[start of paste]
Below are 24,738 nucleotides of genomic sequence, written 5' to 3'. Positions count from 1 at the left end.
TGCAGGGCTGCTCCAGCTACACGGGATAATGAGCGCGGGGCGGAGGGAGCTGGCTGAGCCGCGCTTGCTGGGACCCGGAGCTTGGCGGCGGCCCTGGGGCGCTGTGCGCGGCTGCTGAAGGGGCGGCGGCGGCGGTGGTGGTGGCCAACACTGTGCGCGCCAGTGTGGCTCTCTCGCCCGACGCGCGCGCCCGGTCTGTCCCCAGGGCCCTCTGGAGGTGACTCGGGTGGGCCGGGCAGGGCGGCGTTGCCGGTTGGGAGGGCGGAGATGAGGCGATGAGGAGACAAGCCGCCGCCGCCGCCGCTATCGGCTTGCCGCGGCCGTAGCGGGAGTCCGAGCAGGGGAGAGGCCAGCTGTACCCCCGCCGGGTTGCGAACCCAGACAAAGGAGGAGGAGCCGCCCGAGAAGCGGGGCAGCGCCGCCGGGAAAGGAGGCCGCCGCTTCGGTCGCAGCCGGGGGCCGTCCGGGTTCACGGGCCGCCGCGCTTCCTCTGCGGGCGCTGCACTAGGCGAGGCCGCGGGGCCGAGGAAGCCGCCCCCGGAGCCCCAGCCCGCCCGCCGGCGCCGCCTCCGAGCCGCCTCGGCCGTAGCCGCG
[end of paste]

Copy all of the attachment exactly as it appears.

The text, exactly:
Below are 24,738 nucleotides of genomic sequence, written 5' to 3'. Positions count from 1 at the left end.
TGCAGGGCTGCTCCAGCTACACGGGATAATGAGCGCGGGGCGGAGGGAGCTGGCTGAGCCGCGCTTGCTGGGACCCGGAGCTTGGCGGCGGCCCTGGGGCGCTGTGCGCGGCTGCTGAAGGGGCGGCGGCGGCGGTGGTGGTGGCCAACACTGTGCGCGCCAGTGTGGCTCTCTCGCCCGACGCGCGCGCCCGGTCTGTCCCCAGGGCCCTCTGGAGGTGACTCGGGTGGGCCGGGCAGGGCGGCGTTGCCGGTTGGGAGGGCGGAGATGAGGCGATGAGGAGACAAGCCGCCGCCGCCGCCGCTATCGGCTTGCCGCGGCCGTAGCGGGAGTCCGAGCAGGGGAGAGGCCAGCTGTACCCCCGCCGGGTTGCGAACCCAGACAAAGGAGGAGGAGCCGCCCGAGAAGCGGGGCAGCGCCGCCGGGAAAGGAGGCCGCCGCTTCGGTCGCAGCCGGGGGCCGTCCGGGTTCACGGGCCGCCGCGCTTCCTCTGCGGGCGCTGCACTAGGCGAGGCCGCGGGGCCGAGGAAGCCGCCCCCGGAGCCCCAGCCCGCCCGCCGGCGCCGCCTCCGAGCCGCCTCGGCCGTAGCCGCG